The boomers generally did not have kids young. They were the first to wait.

     

    That’s what I was thinking. Which is why I consider them the parents of Millennials. I think Gen-X largely waited, too. I’m not sure of the trend these days, but I feel like people are going back to marrying young. That is, if they’re the marrying type and not the shacking up type. Anyway, I approve. Marry young, have kids while young. Have lots of kids.

    • #14
  15. DaveSchmidt Coolidge
    DaveSchmidt
    @DaveSchmidt

    I am sitting in the Hollywood Burbank Airport. I estimate that 60-70% of travelers in their early 20s and younger are wearing face masks.  

    • #15
  16. Cassandro Coolidge
    Cassandro
    @Flicker

    DrewInWisconsin, Unapologetic … (View Comment):

    Stina (View Comment):

    The boomers generally did not have kids young. They were the first to wait.

     

    That’s what I was thinking. Which is why I consider them the parents of Millennials. I think Gen-X largely waited, too. I’m not sure of the trend these days, but I feel like people are going back to marrying young. That is, if they’re the marrying type and not the shacking up type. Anyway, I approve. Marry young, have kids while young. Have lots of kids.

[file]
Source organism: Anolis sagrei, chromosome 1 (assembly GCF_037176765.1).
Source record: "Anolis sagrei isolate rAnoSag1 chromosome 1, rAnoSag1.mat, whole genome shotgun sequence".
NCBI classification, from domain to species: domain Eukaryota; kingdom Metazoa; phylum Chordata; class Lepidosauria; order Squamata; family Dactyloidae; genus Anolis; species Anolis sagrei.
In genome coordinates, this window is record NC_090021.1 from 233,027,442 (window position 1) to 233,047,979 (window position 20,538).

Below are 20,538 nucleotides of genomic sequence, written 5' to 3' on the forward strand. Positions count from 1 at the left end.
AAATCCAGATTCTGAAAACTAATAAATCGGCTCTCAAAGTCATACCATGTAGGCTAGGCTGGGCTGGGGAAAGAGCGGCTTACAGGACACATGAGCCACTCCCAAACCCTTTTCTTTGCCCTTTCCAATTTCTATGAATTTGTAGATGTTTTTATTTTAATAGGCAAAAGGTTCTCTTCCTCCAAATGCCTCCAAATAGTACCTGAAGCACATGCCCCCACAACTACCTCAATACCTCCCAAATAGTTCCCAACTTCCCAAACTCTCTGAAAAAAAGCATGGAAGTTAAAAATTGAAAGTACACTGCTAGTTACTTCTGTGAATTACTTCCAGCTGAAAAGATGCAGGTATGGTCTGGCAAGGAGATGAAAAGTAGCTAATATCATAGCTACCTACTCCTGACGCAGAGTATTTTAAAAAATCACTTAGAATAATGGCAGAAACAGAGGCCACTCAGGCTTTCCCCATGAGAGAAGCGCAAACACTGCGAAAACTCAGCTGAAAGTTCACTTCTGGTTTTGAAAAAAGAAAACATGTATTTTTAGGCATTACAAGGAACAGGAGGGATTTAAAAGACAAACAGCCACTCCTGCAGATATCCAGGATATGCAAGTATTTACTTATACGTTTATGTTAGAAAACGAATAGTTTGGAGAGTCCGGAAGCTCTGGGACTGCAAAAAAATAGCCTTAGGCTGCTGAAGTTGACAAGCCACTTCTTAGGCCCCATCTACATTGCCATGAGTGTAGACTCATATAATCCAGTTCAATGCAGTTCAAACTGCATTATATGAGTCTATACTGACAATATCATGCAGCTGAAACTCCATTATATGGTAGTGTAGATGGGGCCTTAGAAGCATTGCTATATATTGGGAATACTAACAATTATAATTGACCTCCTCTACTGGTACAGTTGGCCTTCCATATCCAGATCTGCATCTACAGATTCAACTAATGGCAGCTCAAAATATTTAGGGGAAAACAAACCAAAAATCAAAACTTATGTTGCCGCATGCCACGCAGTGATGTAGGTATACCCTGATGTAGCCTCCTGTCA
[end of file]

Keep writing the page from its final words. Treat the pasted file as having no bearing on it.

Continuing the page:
Well, part of the problem is that they are called a “generation”.  So really you can’t have parents and children of the same generation.  And reproductive years last for two decades, essentially, which really negates any distinct classification of “a generation”.  I don’t use (and shouldn’t have in my first comment) modern generational labels for this reason.

    My points revolve around a tremendous spike in post-WWII births (which I will call one generation) that lasted about 17 years.  And a change in society that took hold more or less when the grandchildren of that first post-war generation were being born.  The children of baby boomers were raised roughly on their own, and guidance-less.  And the grandchildren of the baby boomers were raised in a completely different cultural environment — by parents who themselves were unguided.

    No wonder that today so many young people are (by previous standards) asocial, nihilistic, and perceive a need to be self-reliant; and maybe this is an exaggeration but view the world only in terms of themselves, with their experiences, and their truth.

    • #16
  17. Stina Member
    Stina
    @CM

    Well, part of the problem is that they are called a “generation”.  So really you can’t have parents and children of the same generation.  And reproductive years last for two decades, essentially, which really negates any distinct classification of “a generation”.  I don’t use (and shouldn’t have in my first comment) modern generational labels for this reason.

    Right, but that’s really hard to pinpoint individually. I think the year markers are accurate and it is correct that millenials are the offspring of the younger boomers. Gen X is the offspring of the oldest boomers.